Mind the gap: testing the Rayleigh hypothesis in T-matrix calculations with adjacent spheroids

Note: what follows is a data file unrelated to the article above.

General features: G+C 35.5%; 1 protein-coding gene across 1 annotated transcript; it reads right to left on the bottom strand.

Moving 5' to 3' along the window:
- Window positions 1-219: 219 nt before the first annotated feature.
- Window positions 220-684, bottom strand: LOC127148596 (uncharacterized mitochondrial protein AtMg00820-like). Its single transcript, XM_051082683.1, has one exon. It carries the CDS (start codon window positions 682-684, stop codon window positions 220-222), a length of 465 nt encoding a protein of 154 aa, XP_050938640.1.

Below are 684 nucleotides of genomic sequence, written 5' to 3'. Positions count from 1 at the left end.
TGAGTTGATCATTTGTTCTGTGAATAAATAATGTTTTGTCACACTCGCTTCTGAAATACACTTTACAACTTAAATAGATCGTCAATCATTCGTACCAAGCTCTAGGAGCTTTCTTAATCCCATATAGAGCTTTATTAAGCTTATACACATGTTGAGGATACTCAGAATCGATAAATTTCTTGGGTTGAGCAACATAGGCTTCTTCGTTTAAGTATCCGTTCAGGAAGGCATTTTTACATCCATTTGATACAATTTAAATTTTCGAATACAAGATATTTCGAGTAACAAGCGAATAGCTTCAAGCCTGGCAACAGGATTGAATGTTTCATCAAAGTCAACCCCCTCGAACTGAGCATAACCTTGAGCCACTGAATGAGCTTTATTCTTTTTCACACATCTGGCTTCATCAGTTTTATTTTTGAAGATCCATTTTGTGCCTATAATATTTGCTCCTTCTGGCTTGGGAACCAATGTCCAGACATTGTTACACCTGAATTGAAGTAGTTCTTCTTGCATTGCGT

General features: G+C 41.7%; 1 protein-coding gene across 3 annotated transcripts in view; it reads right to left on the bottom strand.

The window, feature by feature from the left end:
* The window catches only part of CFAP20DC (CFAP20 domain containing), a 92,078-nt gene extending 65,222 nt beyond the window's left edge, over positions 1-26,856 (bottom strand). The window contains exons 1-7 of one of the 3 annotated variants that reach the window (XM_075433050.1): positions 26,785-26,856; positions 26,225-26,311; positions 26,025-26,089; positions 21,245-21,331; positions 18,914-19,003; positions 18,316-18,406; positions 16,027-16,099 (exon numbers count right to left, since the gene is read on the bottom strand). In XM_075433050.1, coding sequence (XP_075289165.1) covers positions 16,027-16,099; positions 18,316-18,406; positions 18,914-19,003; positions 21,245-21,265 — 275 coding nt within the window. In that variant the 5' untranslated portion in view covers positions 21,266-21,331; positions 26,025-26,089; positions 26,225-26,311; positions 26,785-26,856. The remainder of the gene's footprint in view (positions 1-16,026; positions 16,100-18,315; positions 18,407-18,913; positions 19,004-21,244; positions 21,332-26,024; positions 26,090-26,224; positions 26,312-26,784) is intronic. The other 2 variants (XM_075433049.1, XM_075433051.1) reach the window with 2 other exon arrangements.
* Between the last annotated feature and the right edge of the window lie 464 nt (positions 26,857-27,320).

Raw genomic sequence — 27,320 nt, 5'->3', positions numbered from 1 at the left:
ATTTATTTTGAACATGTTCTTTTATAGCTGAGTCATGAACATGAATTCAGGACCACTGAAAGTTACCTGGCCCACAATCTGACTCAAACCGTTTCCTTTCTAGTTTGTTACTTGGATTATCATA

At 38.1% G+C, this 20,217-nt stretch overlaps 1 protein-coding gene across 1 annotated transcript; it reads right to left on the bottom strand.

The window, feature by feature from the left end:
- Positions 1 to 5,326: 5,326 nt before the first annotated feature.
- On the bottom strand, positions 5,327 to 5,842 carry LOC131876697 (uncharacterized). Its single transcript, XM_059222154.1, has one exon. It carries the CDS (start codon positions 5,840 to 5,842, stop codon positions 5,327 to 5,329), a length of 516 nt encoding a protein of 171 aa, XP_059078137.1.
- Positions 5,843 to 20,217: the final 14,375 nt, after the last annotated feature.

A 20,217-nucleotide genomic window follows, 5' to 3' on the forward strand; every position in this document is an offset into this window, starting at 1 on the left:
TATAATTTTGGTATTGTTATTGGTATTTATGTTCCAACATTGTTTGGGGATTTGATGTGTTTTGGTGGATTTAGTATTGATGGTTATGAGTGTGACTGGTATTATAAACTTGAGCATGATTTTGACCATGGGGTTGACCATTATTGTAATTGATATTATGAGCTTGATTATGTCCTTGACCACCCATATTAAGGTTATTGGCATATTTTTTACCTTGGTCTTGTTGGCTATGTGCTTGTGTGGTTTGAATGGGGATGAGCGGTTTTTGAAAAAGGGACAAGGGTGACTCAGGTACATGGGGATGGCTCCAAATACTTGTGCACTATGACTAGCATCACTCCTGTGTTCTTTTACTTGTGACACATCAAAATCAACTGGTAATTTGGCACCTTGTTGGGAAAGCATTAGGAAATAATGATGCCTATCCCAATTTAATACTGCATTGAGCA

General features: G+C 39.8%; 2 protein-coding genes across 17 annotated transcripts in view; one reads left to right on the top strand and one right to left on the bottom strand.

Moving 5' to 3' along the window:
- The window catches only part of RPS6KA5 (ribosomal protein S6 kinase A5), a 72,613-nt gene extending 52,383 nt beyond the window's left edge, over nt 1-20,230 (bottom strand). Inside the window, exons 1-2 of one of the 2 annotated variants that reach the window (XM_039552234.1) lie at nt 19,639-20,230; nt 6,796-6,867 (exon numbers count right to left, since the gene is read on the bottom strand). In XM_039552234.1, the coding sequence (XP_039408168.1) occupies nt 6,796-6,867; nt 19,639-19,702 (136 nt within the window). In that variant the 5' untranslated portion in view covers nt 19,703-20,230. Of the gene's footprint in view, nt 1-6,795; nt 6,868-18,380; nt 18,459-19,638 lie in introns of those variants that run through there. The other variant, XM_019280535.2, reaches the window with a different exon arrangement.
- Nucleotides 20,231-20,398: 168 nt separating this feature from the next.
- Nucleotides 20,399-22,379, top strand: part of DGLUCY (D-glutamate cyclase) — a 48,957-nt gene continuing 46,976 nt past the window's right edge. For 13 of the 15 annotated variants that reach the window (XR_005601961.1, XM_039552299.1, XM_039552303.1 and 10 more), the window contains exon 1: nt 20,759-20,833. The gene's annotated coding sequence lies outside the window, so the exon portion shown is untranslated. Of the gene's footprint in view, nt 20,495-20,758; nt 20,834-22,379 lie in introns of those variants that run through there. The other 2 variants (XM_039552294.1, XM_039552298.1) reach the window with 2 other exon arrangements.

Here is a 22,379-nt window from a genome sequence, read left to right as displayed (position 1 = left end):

The T-matrix framework offers accurate and efficient modelling of electromagnetic scattering by nonspherical particles in a wide variety of applications ranging from nano-optics to atmospheric science. Its analytical setting, in contrast to purely numerical methods, also provides a fertile ground for further theoretical developments. Perhaps the main purported limitation of the method, when extended to systems of multiple particles, is the often-stated requirement that the smallest circumscribed spheres of neighbouring scatterers not overlap. We consider here such a scenario with two adjacent spheroids whose aspect ratio we vary to control the overlap of the smallest circumscribed spheres, and compute far-field cross-sections and near-field intensities using the superposition T-matrix method. The results correctly converge far beyond the no-overlap condition, and although numerical instabilities appear for the most extreme cases of overlap, requiring high multipole orders, convergence can still be obtained by switching to quadruple precision. Local fields converge wherever the Rayleigh hypothesis is valid for each single scatterer and, remarkably, even in parts of the overlap region. Our results are validated against finite-element calculations, and the agreement demonstrates that the superposition T-matrix method is more robust and broadly applicable than generally assumed.